History has recorded the names of several rulers who shared the honor of extending, decorating and keeping the Shrines and its precincts in good condition. Among them is Fateh Ali Qajar, who in 1250 (A.H) ordered the construction of two Shrines, one over Imam Husain’s grave and the other over the grave of his brother, Syedi Abul Fazal al Abbas. The first dome is 27 meters high and completely covered with gold. At the bottom, it is surrounded with 12 windows, each of which is about 1.25 m away from the other, from the inside, and 1.30 m from the outside. The Shrine has an area of 59 m / 75 m with ten gates, and about 65 rooms, well decorated from the inside and outside, and used as class rooms for studying. As for the grave itself, which is in the middle of the precinct, it is called the Rawzah or garden and it has several doors. The most famous one is called al Qiblah or Bab al Zah’ab.

Karbala: origin and meaning


Inside Imām Husayn Mosque (before the renovations in 2008)


Imām Husayn Mosque (before the renovations in 2008)


Entry gate to the grave of Husayn within the mosque.

Karbala, Iraq

Shi'a and Sunni Muslims make their way to the Imam Husayn Shrine in 2008.

A series of articles on

Husayn callig
Imam of Islam

Family tree · Battle of Karbala

Maqtal Al-Husayn · Mourning of Muharram · Day of Ashura · Arba'een · Imam Husayn Shrine · Hussainia · Majlis-e-Aza · Marsia · Noha · Soaz · Ta'zieh · Tabuik · Hosay

The Twelve Imams · The Fourteen Infallibles

There are many opinions among different investigators, as to the origin of the word "Karbala". Some have pointed out that "Karbala" has a connection to the "Karbalato" language, while others attempt to derive the meaning of word "Karbala" by analysing its spelling and language. They conclude that it originates from the Arabic word "Kar Babel" which was a group of ancient Babylonian villages that included Nainawa, Al-Ghadiriyya, Karbella (Karb Illu. as in Arba Illu [Arbil]), Al-Nawaweess, and Al-Heer. This last name is today known as Al-Hair and is where Hussain ibn Ali’s grave is located.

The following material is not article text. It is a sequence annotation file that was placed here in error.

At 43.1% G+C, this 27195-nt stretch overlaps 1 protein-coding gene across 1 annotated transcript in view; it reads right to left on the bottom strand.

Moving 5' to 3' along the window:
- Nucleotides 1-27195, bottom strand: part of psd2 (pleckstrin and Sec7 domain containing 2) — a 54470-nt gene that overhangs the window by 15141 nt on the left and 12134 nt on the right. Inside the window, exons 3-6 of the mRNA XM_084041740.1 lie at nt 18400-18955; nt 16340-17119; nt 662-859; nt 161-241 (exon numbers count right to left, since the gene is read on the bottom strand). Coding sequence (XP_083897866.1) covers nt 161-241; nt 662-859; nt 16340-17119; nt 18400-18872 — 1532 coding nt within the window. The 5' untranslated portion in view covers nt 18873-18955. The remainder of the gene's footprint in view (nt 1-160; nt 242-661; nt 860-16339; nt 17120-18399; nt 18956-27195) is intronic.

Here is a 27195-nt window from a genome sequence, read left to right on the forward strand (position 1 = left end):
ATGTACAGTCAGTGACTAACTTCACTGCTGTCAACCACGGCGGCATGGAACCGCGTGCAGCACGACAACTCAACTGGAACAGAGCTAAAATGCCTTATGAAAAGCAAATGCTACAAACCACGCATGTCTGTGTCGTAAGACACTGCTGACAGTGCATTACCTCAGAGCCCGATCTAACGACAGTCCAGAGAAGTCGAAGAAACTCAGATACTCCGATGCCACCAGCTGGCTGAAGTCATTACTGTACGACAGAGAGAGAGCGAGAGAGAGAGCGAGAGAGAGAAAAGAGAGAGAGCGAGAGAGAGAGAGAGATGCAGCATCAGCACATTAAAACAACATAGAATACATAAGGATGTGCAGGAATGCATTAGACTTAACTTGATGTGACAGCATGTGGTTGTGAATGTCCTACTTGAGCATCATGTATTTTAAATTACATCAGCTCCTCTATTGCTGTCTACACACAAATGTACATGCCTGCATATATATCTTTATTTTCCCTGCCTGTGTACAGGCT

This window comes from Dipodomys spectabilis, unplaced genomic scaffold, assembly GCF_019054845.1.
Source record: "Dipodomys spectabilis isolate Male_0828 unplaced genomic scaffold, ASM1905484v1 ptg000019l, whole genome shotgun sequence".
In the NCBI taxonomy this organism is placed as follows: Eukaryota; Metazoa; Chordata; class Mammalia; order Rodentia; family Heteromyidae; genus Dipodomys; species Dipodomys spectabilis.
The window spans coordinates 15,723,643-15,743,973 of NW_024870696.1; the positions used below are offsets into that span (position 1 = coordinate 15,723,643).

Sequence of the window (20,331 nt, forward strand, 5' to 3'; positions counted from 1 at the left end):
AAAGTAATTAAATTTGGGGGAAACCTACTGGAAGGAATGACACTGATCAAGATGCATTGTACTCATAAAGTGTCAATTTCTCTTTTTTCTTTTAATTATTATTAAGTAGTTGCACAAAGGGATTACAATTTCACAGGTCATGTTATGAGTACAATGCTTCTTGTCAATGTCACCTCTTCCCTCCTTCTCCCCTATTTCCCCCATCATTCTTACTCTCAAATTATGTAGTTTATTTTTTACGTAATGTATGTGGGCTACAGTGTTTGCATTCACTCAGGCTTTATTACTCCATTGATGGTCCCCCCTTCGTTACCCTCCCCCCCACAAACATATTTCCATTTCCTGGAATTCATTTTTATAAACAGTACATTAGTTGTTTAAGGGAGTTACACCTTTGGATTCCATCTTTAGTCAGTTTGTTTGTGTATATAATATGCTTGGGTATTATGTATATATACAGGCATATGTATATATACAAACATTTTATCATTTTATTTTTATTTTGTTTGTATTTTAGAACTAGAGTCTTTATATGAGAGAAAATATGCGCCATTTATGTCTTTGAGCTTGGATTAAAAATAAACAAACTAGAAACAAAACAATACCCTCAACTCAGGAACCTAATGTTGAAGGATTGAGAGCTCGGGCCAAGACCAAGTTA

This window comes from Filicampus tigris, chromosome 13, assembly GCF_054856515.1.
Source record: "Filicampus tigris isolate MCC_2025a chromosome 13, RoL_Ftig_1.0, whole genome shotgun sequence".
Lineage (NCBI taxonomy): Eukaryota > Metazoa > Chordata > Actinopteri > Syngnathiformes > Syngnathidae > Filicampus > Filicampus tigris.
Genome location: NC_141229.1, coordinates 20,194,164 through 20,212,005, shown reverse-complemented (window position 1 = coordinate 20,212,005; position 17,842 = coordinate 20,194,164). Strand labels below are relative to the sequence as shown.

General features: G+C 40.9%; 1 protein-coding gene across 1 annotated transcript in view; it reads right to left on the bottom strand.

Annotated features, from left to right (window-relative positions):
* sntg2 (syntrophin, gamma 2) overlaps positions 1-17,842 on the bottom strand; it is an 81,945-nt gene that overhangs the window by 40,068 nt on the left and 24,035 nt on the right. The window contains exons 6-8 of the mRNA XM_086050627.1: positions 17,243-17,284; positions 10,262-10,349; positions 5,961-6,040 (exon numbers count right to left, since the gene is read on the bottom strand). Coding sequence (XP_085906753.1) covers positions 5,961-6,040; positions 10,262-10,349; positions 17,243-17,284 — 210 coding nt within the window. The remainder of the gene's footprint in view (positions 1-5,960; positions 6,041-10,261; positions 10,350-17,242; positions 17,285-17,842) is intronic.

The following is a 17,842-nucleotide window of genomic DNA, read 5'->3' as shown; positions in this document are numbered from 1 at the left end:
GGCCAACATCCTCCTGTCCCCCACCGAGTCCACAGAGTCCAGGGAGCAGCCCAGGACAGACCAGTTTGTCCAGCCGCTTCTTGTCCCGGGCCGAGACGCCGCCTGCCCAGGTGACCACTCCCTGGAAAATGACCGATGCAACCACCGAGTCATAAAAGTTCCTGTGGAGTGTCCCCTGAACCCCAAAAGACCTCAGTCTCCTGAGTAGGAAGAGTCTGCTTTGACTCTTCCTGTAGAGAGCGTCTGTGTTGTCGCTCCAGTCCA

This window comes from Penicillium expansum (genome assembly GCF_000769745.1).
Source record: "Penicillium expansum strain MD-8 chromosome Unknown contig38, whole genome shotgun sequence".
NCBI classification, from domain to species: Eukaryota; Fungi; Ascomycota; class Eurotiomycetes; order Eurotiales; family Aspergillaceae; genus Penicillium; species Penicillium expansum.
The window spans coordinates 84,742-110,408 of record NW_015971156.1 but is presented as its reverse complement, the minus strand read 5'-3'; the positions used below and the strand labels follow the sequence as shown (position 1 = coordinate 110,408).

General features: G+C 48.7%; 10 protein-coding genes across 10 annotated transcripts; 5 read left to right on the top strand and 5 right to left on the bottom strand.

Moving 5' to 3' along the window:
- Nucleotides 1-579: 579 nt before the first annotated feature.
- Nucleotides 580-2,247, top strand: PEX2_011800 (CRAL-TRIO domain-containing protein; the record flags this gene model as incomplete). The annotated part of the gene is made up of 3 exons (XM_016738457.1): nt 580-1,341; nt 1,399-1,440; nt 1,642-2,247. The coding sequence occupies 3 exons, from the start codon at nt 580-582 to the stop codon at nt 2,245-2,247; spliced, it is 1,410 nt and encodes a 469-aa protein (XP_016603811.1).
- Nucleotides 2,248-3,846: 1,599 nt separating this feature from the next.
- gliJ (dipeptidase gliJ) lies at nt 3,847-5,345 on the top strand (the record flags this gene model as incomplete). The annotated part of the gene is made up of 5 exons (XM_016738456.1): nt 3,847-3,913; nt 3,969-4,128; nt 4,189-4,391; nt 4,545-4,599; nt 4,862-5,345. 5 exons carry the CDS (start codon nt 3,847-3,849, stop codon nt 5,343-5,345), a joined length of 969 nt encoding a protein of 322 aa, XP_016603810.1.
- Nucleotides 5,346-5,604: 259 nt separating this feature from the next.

The investigator Yaqut al-Hamawy had pointed out that the meaning of "Karbala" could have several explanations, one of which is that the place where Hussain ibn Ali was martyred is made of soft earth - "Al-Karbalat".

According to Shī‘ah belief, the true meaning of the name Karbalā was narrated to Muhammad by the archangel Gabriel as being, "the land which will cause many agonies (karb) and afflictions (balā)."[6]

Buried within the Mosque

The grave of Husayn is found in the middle of the precinct, and is called the "Rawda" or "Garden" and it has several entry gates. The most famous one is called "Al-Qibla" or "Bāb al-Dhahab". When it is entered, one can see the tomb of Habīb ibn Madhāhir al-Asadī, to the right hand side. Habīb was a friend and companion of Husayn since their childhood and was honored with martyrdom at the Battle of Karbalā.